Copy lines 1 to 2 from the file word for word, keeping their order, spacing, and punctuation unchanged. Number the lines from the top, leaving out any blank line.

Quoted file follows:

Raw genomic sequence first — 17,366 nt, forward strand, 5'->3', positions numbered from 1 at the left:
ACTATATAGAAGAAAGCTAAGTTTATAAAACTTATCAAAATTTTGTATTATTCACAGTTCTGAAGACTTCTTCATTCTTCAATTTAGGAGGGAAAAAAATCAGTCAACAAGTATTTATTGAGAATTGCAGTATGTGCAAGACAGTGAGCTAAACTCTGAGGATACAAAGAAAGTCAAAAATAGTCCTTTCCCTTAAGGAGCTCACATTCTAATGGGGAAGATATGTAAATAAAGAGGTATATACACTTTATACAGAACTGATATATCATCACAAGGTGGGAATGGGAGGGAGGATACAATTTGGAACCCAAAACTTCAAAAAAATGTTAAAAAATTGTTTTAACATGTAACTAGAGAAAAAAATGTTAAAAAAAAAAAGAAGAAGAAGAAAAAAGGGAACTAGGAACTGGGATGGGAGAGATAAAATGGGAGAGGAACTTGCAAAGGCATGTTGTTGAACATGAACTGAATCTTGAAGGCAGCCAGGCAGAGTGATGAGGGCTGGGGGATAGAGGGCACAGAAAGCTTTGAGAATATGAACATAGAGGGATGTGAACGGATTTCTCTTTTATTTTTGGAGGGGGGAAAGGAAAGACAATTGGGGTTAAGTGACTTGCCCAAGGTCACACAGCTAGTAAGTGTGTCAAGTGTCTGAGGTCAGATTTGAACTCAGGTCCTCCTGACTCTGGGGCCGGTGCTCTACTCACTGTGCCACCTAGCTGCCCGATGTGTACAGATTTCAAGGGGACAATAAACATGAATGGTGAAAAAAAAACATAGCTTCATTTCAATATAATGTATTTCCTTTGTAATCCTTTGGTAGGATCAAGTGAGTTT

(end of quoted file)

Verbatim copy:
Raw genomic sequence first — 17,366 nt, forward strand, 5'->3', positions numbered from 1 at the left:
ACTATATAGAAGAAAGCTAAGTTTATAAAACTTATCAAAATTTTGTATTATTCACAGTTCTGAAGACTTCTTCATTCTTCAATTTAGGAGGGAAAAAAATCAGTCAACAAGTATTTATTGAGAATTGCAGTATGTGCAAGACAGTGAGCTAAACTCTGAGGATACAAAGAAAGTCAAAAATAGTCCTTTCCCTTAAGGAGCTCACATTCTAATGGGGAAGATATGTAAATAAAGAGGTATATACACTTTATACAGAACTGATATATCATCACAAGGTGGGAATGGGAGGGAGGATACAATTTGGAACCCAAAACTTCAAAAAAATGTTAAAAAATTGTTTTAACATGTAACTAGAGAAAAAAATGTTAAAAAAAAAAAGAAGAAGAAGAAAAAAGGGAACTAGGAACTGGGATGGGAGAGATAAAATGGGAGAGGAACTTGCAAAGGCATGTTGTTGAACATGAACTGAATCTTGAAGGCAGCCAGGCAGAGTGATGAGGGCTGGGGGATAGAGGGCACAGAAAGCTTTGAGAATATGAACATAGAGGGATGTGAACGGATTTCTCTTTTATTTTTGGAGGGGGGAAAGGAAAGACAATTGGGGTTAAGTGACTTGCCCAAGGTCACACAGCTAGTAAGTGTGTCAAGTGTCTGAGGTCAGATTTGAACTCAGGTCCTCCTGACTCTGGGGCCGGTGCTCTACTCACTGTGCCACCTAGCTGCCCGATGTGTACAGATTTCAAGGGGACAATAAACATGAATGGTGAAAAAAAAACATAGCTTCATTTCAATATAATGTATTTCCTTTGTAATCCTTTGGTAGGATCAAGTGAGTTT